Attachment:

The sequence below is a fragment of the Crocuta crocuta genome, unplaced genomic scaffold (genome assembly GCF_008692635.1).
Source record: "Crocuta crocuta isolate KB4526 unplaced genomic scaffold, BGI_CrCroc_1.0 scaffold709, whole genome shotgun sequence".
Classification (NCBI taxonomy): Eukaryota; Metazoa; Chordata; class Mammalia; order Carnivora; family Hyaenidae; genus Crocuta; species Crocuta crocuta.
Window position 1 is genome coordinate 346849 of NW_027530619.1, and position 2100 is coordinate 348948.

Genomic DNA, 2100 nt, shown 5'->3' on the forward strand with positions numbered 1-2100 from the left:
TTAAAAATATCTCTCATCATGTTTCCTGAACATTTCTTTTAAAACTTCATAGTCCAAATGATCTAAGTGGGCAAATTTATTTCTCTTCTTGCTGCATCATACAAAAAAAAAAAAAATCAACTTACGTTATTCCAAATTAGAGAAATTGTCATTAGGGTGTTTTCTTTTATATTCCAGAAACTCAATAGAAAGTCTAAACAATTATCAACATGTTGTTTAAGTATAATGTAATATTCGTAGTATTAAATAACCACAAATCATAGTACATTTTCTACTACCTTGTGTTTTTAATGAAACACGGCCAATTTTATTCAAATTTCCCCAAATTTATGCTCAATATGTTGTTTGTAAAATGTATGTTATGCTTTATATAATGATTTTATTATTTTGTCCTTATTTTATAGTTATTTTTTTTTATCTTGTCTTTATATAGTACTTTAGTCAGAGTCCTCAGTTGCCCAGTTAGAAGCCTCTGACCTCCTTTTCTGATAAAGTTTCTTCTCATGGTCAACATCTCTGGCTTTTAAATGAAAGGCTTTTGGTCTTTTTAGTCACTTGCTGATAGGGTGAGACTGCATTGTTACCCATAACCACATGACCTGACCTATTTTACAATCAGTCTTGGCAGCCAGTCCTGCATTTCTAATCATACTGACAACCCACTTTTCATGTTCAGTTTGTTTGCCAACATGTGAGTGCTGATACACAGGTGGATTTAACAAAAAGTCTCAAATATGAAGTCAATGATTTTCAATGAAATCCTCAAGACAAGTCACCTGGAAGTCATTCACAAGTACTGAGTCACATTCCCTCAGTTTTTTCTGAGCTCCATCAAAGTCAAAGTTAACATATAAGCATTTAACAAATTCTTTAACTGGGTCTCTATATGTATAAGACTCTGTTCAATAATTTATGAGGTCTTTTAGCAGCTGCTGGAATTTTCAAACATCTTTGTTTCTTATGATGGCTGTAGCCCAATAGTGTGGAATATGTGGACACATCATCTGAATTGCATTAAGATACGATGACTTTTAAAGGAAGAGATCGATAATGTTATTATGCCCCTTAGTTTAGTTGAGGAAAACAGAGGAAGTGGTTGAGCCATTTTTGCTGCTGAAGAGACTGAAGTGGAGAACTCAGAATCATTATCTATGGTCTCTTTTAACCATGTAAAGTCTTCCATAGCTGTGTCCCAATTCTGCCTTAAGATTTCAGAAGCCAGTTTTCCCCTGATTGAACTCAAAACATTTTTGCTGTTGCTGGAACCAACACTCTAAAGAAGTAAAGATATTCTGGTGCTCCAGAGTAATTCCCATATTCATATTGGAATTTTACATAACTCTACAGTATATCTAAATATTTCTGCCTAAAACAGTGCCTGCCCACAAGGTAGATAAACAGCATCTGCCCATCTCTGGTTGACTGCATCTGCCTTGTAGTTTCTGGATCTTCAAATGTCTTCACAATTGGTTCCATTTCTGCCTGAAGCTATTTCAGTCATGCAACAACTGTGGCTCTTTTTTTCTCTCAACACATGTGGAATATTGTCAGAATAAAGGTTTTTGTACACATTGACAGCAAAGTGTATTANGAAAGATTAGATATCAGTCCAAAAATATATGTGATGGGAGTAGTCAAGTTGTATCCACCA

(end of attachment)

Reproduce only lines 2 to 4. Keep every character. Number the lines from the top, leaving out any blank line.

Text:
Source record: "Crocuta crocuta isolate KB4526 unplaced genomic scaffold, BGI_CrCroc_1.0 scaffold709, whole genome shotgun sequence".
Classification (NCBI taxonomy): Eukaryota; Metazoa; Chordata; class Mammalia; order Carnivora; family Hyaenidae; genus Crocuta; species Crocuta crocuta.
Window position 1 is genome coordinate 346849 of NW_027530619.1, and position 2100 is coordinate 348948.